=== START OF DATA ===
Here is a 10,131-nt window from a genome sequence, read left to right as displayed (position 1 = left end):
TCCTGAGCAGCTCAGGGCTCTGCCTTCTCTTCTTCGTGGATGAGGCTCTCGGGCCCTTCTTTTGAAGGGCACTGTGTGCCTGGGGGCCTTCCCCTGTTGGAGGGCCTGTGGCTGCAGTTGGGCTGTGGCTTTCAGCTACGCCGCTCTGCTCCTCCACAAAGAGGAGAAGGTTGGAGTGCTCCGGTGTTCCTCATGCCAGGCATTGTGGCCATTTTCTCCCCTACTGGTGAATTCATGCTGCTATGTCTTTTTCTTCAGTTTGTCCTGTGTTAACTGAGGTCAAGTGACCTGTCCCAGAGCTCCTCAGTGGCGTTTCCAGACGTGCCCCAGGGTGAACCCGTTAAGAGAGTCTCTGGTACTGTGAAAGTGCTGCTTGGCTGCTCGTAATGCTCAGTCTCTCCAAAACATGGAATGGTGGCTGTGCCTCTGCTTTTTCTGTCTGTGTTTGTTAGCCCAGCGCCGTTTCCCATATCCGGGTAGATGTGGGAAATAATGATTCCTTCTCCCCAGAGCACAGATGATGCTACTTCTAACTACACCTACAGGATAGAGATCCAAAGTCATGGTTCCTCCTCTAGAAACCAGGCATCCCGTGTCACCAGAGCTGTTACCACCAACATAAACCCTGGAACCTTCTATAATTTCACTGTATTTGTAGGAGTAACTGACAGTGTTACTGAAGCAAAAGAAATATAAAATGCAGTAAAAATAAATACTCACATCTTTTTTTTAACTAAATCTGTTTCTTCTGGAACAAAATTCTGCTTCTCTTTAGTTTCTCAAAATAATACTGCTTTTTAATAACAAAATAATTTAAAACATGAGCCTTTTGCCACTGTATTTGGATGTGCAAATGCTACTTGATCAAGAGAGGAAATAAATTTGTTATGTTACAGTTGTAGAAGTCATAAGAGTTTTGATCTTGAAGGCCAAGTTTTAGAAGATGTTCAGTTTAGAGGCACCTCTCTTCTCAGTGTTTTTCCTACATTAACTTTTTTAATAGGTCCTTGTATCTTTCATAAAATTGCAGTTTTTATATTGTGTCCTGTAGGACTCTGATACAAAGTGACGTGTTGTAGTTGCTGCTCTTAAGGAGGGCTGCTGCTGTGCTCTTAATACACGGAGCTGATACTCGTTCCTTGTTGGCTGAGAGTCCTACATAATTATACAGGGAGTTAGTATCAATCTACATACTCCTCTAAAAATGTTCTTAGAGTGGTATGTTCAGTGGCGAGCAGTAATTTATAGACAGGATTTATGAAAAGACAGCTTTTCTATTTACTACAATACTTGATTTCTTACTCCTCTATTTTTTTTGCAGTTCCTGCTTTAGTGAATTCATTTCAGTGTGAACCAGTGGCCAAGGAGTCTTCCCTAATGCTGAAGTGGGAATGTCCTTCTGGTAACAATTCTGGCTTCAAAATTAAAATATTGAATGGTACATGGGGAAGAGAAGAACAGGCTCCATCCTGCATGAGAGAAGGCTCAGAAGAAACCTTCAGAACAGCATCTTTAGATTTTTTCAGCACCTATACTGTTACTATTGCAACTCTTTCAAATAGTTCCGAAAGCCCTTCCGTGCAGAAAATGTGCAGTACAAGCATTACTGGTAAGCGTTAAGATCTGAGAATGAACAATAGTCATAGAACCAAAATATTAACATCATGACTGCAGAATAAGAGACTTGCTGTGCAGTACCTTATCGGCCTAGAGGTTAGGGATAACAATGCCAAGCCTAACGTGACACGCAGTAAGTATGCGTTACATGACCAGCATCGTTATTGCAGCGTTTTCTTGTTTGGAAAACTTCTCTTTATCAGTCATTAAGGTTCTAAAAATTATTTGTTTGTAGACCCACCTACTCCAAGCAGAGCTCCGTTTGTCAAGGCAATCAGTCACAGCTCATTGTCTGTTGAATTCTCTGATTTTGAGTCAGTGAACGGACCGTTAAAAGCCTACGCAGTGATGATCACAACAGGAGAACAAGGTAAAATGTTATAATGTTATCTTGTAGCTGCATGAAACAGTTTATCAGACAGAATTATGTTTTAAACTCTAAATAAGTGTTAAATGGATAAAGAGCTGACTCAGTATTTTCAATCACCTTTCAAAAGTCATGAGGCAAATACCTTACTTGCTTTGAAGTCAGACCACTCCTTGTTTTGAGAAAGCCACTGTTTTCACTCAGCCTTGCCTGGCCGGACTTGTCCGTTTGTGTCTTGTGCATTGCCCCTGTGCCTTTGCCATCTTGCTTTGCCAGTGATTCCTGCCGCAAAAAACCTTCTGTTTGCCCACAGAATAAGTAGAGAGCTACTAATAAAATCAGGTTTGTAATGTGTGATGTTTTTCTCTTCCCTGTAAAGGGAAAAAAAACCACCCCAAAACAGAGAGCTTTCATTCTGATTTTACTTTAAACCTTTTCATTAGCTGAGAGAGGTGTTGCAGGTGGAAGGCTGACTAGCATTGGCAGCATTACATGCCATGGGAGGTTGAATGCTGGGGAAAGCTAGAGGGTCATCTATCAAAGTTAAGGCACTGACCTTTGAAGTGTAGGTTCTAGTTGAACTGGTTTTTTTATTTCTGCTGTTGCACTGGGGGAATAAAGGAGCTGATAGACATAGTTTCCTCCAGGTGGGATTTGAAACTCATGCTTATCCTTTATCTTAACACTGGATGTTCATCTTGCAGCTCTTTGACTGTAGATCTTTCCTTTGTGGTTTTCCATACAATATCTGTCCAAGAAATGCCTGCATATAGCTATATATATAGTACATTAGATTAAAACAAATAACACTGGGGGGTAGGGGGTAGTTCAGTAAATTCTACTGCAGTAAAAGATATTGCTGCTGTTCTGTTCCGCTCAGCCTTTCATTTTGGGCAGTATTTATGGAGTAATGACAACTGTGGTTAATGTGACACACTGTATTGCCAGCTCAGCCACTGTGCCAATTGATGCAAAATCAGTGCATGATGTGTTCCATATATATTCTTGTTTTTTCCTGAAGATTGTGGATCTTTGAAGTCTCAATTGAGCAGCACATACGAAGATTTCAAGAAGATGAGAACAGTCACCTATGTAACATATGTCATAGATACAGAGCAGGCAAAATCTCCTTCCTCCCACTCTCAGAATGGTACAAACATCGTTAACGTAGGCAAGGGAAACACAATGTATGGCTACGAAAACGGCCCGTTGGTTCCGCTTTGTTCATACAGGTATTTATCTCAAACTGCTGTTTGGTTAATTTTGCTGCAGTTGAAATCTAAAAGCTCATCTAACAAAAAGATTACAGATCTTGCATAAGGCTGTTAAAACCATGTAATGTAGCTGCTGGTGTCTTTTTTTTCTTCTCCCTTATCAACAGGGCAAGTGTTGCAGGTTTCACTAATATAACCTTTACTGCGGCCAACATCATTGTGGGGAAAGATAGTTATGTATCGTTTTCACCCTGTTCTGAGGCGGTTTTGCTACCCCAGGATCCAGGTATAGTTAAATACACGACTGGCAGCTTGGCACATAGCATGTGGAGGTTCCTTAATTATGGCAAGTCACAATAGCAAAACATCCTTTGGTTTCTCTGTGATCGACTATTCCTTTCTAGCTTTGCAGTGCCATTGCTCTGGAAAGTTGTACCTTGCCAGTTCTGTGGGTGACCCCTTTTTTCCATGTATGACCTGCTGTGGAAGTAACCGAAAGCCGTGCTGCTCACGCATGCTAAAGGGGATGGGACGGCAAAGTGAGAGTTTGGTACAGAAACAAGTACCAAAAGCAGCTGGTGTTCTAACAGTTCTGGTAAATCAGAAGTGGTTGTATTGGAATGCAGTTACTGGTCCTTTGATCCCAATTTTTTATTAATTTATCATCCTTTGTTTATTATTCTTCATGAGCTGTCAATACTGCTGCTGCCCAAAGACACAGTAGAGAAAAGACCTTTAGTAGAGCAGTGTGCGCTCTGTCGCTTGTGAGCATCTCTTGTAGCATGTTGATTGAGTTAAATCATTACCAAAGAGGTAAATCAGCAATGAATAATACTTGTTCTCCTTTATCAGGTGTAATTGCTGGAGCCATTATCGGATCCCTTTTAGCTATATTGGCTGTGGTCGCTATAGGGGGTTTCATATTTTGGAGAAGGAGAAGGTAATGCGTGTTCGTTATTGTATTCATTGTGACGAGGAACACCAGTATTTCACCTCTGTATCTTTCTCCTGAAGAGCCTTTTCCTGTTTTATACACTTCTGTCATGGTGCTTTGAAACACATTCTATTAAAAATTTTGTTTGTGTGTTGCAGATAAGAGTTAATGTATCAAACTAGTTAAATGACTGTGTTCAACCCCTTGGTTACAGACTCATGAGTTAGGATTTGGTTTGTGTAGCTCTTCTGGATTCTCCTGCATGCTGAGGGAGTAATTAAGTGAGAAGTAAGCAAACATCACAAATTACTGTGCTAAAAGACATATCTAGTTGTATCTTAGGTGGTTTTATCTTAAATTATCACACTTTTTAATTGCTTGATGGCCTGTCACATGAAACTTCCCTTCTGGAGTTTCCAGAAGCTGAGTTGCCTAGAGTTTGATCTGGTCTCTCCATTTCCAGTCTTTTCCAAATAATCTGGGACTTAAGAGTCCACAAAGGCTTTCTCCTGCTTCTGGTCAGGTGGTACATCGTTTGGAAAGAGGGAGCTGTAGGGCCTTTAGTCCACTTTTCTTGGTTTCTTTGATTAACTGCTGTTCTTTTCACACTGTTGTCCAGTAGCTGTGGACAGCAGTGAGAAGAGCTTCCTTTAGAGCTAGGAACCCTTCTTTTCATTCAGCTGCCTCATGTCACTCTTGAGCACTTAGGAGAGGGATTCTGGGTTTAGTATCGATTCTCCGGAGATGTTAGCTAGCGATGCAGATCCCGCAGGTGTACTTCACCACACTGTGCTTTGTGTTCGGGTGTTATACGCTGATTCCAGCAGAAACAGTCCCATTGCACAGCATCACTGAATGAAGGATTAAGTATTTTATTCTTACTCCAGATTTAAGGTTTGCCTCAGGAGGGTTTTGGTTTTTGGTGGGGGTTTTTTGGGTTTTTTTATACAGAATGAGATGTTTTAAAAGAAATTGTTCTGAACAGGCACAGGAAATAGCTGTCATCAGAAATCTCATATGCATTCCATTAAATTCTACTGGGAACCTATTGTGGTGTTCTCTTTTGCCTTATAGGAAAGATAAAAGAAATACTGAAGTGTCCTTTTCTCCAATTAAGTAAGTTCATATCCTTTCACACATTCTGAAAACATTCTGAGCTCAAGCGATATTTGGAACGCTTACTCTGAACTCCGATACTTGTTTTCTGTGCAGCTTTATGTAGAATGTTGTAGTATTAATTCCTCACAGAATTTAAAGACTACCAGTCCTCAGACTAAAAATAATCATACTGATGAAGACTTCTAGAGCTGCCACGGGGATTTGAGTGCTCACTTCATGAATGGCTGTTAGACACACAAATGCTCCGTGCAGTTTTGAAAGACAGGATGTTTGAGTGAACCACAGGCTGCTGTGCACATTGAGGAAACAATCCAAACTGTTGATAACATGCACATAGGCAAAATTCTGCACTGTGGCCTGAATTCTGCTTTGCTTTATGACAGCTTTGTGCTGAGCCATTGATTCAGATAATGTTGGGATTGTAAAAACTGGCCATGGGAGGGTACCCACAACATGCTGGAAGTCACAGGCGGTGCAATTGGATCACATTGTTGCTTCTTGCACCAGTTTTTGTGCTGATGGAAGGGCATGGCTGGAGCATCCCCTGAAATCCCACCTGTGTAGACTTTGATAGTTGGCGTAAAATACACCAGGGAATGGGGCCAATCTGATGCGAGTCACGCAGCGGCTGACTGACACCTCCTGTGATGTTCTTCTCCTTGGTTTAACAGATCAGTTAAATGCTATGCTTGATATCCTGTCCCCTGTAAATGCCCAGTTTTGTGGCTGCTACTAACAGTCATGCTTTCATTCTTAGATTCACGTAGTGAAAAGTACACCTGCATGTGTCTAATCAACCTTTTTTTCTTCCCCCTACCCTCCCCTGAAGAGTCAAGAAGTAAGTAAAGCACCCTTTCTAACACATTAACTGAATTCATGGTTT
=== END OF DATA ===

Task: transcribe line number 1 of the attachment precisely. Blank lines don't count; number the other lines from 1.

Here is a 10,131-nt window from a genome sequence, read left to right as displayed (position 1 = left end):